Organizationally, the Archives returned home to the library in the year 2000, making the physical move out of the basement and to the third floor of the Valley Library in 2003.  Ever since, the department has focused more and more on acquiring manuscript collections and creating a robust digital presence.  Along with the history of the university, two of the Archives’ primary collecting foci are natural resources and multiculturalism in the Pacific Northwest.

As many readers of this blog know, Special Collections at Oregon State University Libraries was created in 1986 with Linus Pauling’s donation of his and his wife’s papers to their undergraduate alma mater.  Under the leadership of it’s first head, Cliff Mead, the department spent the better part of a decade arranging and describing the massive Pauling collection and, in the years since, digitizing components of the collection for consumption on the web.  Using the Pauling Papers as a cornerstone, the department has collected actively in the history of science and technology.  It is also the university’s repository for rare and fine books.  And at least once every week since early March 2008, Special Collections has been publishing this blog.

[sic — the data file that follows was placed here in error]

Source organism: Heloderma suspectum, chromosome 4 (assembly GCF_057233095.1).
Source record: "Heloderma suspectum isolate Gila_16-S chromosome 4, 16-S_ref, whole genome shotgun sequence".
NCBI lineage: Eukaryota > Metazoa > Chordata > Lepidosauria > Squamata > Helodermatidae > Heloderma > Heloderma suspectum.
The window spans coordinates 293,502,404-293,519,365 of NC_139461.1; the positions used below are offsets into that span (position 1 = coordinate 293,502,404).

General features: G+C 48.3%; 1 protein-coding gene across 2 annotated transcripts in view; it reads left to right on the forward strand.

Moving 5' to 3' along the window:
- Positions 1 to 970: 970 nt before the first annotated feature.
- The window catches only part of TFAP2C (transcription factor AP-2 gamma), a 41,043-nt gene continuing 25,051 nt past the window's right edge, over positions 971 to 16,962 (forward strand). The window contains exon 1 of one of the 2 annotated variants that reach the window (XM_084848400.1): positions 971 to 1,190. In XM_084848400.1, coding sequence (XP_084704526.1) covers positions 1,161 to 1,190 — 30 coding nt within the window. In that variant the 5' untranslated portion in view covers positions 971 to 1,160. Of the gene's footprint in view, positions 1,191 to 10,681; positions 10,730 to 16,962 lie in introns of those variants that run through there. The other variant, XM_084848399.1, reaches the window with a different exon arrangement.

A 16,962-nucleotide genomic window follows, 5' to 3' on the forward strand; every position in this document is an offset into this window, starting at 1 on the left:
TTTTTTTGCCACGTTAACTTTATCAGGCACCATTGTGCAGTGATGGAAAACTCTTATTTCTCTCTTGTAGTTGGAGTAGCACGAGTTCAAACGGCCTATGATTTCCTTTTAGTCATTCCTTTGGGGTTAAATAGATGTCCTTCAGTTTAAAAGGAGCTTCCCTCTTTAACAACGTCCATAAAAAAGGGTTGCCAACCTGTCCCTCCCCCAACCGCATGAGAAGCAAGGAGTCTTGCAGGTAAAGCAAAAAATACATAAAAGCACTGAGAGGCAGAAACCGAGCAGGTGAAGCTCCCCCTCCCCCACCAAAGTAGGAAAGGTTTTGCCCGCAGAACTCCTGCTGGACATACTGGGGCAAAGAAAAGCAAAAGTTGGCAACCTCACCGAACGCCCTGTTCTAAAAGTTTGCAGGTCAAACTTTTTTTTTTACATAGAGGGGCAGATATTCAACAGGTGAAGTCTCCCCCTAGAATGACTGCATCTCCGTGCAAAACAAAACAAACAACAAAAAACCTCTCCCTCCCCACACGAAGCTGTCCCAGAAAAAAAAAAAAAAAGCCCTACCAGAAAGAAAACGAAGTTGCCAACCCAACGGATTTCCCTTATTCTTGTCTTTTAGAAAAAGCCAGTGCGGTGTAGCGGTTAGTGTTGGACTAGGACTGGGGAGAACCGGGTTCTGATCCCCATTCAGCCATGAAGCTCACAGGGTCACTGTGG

Now, Special Collections and University Archives are one department: The Special Collections & Archives Research Center.  As this article in Library Journal notes

The merger…will continue over the next several months, with a goal to ‘create one public service point from which all collections within the new department will be made available to the onsite researchers’… The merger will, among other advantages, eliminate the need for researchers to visit separate reading rooms.

Long term, OSU Libraries plans to consolidate the storage, office, and work space, and create a separate classroom space for the new department… Goals for the remainder of 2011 include combining workflows for collections processing, digital collections creation, and instruction and outreach, using teams made up of staff from both previous departments.